10. Under the $1 scenario, you’re probably right except for the one factor you can’t measure: emotion. I want what everyone else can’t have and this brings in supply and demand.

    A seller is not obligated to accept a $1M dollar on a $1 listing price so hopefully their agent would tell them to stand back and reassess.

  11. And yes, TiP, we have seen banks our clients are using close. We haven’t had a deal fail yet because of it. Probably a matter of time.

  12. “I want what everyone else can’t have and this brings in supply and demand.”

    The buyer must be both willing and able. A willing but unable buyer is a no-go. In other words, there are buyers who ‘want’ everything, but do not have the resources necessary to complete a transaction.

    Also not all buyers are willing, at a given price. You make it sound like prices just keep climbing, but that breaks down at an equilibrium point. At the point of breakdown, fair market value is established.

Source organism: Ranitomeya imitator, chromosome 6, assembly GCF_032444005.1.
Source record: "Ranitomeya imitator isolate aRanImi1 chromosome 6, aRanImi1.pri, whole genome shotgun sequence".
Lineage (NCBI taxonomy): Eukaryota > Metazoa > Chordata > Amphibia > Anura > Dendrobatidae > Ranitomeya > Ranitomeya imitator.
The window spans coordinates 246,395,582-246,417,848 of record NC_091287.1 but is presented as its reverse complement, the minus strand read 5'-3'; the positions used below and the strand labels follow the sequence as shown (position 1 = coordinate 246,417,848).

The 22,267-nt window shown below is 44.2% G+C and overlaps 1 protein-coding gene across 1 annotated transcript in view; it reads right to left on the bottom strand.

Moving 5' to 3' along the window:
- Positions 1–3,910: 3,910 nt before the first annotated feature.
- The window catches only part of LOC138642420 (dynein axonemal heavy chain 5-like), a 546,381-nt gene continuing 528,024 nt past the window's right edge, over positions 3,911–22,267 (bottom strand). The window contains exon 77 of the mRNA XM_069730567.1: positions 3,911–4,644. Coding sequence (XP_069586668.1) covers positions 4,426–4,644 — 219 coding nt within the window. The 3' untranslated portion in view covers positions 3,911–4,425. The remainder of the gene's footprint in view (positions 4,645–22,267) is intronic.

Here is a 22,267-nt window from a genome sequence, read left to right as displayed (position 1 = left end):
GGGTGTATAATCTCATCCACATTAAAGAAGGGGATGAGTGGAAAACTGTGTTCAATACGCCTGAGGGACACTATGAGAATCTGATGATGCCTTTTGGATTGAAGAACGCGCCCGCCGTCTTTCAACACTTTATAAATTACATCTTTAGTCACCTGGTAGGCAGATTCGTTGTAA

“A seller is not obligated to accept a $1M dollar on a $1 listing price so hopefully their agent would tell them to stand back and reassess.”

    Are you suggesting that a seller should not take the highest offer, all things being equal?

    I also note that I use $1 to represent a very small number. In most cases the number could be $10,000, $50,000 or even $100,000. The point is that the property is priced at a point where the immediate number of willing and able buyers is much greater than one.